Astronauts traveling in deep space are exposed to high-charge and energy (HZE) particles from galactic cosmic rays. We have previously determined that irradiation of adult female mice with iron HZE particles induces DNA double-strand breaks, oxidative damage and apoptosis in ovarian follicles, causing premature ovarian failure. These effects occur at lower doses than with conventional photon irradiation. Ovarian failure with resultant loss of negative feedback and elevated levels of gonadotropin hormones is thought to play a role in the pathophysiology of ovarian cancer. Therefore, we hypothesized that charged-iron-particle irradiation induces ovarian tumorigenesis in mice. In this study, three-month-old female mice were exposed to 0 cGy (sham) or 50 cGy iron ions and aged to 18 months. The 50 cGy irradiated mice had increased weight gain with age and lack of estrous cycling, consistent with ovarian failure. A total of 47% and 7% of mice irradiated with 50 cGy had unilateral and bilateral ovarian tumors, respectively, whereas 14% of mice in the 0 cGy group had unilateral tumors. The tumors contained multiple tubular structures, which were lined with cells positive for the epithelial marker cytokeratin, and had few proliferating cells. In some tumors, packets of cells between the tubular structures were immunopositive for the granulosa cell marker FOXL2. Based on these findings, tumors were diagnosed as tubular adenomas or mixed tubular adenoma/granulosa cell tumors. In conclusion, charged-iron-particle-radiation induces ovarian tumors in mice, raising concerns about ovarian tumors as late sequelae of deep space travel in female astronauts.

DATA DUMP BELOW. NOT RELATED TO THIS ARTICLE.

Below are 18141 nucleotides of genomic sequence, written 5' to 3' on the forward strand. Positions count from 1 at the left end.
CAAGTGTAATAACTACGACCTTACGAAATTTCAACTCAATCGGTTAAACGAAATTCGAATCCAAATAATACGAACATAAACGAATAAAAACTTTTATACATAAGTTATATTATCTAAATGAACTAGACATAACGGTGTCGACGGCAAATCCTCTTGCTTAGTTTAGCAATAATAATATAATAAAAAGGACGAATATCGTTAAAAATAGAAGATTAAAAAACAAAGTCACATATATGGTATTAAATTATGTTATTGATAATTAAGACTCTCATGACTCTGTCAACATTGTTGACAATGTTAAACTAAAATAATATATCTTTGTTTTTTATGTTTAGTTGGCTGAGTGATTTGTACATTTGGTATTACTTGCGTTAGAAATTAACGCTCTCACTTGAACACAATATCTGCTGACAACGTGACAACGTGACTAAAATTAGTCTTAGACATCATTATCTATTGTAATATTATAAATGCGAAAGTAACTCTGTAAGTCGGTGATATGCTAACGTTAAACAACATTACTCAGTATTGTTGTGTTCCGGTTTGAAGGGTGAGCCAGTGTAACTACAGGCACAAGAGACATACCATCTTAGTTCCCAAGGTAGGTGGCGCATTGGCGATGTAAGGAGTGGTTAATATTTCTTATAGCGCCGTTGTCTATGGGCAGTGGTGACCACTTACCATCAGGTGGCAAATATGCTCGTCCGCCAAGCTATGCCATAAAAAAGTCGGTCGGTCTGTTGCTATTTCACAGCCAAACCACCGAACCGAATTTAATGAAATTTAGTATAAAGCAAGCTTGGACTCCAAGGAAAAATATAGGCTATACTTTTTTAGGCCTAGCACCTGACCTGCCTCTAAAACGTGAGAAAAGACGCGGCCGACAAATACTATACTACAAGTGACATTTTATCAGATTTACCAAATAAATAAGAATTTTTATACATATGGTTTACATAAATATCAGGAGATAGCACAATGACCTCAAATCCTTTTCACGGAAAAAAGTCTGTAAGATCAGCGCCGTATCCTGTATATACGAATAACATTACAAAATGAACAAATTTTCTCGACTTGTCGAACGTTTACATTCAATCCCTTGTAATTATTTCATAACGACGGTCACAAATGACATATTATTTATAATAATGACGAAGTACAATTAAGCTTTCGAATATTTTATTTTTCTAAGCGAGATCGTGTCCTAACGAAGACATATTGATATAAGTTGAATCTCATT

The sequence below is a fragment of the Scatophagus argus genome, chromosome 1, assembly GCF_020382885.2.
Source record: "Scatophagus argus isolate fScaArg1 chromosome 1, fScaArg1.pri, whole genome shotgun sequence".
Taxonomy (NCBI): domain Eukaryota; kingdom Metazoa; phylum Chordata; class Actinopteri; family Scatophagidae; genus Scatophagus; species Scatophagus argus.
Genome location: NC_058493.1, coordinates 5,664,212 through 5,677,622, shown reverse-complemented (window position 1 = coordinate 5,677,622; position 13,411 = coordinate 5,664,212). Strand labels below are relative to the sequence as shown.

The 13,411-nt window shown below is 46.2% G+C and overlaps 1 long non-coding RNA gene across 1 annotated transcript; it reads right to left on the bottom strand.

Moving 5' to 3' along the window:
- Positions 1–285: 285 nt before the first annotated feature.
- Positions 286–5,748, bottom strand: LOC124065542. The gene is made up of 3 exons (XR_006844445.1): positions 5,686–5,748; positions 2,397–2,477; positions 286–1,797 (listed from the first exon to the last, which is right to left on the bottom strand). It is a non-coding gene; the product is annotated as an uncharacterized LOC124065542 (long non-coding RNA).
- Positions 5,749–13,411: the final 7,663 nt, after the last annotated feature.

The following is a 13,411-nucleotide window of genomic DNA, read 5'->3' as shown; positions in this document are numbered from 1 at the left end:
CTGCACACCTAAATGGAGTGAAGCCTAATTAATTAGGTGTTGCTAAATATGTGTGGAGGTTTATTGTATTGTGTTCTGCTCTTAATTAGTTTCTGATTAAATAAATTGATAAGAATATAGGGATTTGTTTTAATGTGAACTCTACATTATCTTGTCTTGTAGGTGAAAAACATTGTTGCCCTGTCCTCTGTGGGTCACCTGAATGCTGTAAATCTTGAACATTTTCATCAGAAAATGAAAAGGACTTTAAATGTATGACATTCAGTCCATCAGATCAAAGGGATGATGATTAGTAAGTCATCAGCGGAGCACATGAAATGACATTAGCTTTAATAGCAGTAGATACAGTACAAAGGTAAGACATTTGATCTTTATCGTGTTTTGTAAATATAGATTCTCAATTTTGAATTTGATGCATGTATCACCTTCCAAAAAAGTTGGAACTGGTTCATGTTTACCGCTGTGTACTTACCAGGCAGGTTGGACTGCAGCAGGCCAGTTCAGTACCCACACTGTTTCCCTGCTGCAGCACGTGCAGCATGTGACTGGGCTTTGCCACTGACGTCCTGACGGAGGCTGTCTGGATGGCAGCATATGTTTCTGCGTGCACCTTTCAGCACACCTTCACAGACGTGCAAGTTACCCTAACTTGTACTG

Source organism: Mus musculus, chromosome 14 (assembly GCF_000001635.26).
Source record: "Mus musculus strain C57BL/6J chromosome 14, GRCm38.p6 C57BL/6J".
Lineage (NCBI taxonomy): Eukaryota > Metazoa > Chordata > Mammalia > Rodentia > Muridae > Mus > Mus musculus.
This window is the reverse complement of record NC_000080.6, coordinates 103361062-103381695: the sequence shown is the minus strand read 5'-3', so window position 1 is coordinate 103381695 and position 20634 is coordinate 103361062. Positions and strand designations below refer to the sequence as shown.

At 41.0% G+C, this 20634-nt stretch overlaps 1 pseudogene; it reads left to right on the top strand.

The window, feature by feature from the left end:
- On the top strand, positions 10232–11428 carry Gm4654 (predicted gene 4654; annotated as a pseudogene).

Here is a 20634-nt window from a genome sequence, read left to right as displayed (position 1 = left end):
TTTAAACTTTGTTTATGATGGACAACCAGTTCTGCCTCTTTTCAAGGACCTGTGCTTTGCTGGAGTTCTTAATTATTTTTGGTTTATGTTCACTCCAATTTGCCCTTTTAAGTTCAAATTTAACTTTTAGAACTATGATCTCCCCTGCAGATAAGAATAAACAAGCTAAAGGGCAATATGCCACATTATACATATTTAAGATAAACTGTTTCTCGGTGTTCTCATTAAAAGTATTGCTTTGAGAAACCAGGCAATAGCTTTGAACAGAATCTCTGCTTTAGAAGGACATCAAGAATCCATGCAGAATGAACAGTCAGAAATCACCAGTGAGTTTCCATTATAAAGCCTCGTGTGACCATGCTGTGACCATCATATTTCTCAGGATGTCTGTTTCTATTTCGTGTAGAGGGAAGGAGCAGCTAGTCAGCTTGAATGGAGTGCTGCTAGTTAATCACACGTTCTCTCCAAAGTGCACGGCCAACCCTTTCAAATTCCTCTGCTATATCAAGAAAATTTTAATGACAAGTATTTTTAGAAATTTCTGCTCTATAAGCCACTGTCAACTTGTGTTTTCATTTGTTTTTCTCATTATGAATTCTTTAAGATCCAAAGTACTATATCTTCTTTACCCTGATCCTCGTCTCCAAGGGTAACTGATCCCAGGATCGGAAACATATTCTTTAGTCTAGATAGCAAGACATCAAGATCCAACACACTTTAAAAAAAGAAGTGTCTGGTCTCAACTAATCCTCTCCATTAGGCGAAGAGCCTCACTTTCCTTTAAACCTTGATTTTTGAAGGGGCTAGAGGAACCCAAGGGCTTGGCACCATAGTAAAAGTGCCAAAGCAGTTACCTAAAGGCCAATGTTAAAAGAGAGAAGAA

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Vol. 190 • No. 2